This figure must represent a Nike (the personification of victory) for a few feathers of her right wing are visible carved in low relief on the background. The wind-blown drapery that clings to her body and the ridgelike folds that form beautiful curved patterns are typical of the elegant mannered art of the late fifth and early fourth centuries B.C. Although this twisting figure brings to mind those on the reliefs that decorated the Nike Parapet at the entrance to the Athenian Akropolis, it must have been part of a metope or relief from a building or other temple constructed at approximately the same period.
M.E.P. 1924. "Miscellaneous Greek and Roman Sculptures." Bulletin of the Metropolitan Museum of Art, 19(10): p. 240.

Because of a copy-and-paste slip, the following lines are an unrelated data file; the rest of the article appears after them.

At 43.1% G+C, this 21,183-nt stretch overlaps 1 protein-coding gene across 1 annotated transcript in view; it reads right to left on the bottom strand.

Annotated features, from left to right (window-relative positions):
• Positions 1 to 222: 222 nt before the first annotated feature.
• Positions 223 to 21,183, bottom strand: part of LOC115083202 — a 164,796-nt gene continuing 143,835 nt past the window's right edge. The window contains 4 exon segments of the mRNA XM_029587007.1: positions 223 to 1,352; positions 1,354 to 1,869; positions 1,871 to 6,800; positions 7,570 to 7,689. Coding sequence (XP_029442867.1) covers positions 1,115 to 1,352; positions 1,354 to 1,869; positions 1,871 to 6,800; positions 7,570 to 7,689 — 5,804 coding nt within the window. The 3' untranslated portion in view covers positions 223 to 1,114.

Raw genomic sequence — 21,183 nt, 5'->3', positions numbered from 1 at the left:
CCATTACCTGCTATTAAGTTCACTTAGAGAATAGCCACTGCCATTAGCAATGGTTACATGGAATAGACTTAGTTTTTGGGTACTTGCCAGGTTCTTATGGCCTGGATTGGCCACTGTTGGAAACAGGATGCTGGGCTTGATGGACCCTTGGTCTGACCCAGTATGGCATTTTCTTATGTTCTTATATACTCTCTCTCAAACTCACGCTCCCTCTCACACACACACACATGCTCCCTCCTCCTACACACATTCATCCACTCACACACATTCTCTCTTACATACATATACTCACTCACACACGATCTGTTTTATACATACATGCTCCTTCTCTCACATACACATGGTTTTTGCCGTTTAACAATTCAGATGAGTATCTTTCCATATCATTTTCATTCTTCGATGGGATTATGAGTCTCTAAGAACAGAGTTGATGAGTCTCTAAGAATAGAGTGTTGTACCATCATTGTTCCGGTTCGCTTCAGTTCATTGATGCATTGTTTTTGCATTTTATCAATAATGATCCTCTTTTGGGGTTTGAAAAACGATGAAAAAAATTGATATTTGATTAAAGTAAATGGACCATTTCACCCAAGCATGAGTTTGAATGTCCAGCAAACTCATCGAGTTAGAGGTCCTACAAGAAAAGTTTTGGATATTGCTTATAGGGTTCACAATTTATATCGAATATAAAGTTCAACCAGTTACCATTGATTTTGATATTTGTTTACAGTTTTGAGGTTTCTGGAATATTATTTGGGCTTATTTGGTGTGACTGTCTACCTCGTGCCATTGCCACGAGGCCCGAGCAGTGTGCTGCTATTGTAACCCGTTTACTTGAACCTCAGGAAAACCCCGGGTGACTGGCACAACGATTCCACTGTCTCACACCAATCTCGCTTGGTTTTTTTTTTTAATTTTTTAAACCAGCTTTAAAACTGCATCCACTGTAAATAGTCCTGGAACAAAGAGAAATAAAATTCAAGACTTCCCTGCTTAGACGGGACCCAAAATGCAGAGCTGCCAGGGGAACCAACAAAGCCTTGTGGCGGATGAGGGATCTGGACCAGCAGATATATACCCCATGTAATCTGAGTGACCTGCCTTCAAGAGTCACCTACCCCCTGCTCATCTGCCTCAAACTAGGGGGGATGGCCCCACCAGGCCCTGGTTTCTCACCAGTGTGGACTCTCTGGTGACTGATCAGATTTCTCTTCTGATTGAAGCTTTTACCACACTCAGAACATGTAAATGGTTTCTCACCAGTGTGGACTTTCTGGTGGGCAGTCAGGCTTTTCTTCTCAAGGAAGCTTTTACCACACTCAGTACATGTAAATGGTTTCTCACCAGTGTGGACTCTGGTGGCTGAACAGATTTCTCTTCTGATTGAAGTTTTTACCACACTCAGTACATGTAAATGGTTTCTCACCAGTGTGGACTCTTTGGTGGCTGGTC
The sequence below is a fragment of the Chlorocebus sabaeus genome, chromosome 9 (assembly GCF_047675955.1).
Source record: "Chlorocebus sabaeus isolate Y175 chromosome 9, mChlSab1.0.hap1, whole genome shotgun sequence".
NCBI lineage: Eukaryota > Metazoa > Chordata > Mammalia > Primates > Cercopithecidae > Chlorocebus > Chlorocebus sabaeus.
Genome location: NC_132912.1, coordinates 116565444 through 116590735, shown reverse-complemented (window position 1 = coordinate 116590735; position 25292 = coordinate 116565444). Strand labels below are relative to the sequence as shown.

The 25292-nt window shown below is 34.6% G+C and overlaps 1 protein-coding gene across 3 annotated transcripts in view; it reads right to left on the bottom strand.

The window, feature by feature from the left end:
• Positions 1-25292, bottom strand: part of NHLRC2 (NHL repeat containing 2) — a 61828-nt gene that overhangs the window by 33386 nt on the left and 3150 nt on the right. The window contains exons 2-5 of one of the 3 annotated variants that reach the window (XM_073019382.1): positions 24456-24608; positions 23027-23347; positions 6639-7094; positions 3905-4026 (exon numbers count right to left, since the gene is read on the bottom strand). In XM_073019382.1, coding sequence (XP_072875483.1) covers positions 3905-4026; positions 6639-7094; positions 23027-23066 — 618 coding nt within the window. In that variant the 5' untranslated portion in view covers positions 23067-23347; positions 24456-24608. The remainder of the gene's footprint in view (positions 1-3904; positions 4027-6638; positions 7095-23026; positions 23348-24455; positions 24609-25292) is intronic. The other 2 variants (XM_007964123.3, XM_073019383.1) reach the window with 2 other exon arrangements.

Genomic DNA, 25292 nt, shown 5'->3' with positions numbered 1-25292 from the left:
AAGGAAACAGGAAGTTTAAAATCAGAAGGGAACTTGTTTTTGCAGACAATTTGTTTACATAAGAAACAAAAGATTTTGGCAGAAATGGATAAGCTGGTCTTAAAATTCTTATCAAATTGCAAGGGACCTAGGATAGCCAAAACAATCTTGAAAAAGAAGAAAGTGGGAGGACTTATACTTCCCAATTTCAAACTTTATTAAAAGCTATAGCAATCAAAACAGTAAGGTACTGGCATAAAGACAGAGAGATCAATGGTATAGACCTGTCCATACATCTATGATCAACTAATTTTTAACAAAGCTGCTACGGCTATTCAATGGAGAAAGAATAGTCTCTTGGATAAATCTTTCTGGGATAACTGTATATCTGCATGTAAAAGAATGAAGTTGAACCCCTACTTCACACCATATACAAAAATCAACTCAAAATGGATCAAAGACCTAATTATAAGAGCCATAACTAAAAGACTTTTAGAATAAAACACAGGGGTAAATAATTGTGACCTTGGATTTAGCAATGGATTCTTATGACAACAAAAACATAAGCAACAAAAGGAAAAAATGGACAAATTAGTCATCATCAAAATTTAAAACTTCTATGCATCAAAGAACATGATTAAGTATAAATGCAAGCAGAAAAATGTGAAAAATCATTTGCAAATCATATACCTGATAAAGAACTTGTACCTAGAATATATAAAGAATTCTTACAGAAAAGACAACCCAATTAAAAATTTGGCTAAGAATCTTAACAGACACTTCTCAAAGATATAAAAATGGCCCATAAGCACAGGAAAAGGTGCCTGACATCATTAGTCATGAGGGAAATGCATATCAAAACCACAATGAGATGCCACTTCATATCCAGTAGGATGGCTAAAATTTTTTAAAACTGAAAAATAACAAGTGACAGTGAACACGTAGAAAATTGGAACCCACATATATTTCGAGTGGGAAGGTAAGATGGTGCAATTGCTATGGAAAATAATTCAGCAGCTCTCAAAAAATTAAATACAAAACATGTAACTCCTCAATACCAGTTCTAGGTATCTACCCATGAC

Richter, Gisela M. A. 1954. Catalogue of Greek Sculptures. no. 63, pp. 42–43, pls. 53 c-d, Cambridge, Mass.: Harvard University Press.
Palagia, Olga. 2002. "A New Metope from Bassai." Asmosia VI: Interdisciplinary Studies on Ancient Stone: proceedings of the Sixth International Conference of the "Association for the Study of Marble and Other Stones in Antiquity," Venice, June 15-18, 2000. pp. 379–82, figs. 1–5, Padova: Bottega D'Erasmo.
Lazzarini, Lorenzo and Dr. Clemente Marconi. 2014. "A New Analysis of Major Greek Sculptures in the Metropolitan Museum: Petrological and Stylistic." Metropolitan Museum Journal, 49: pp. 124, 138–39, fig. 19, Appendix.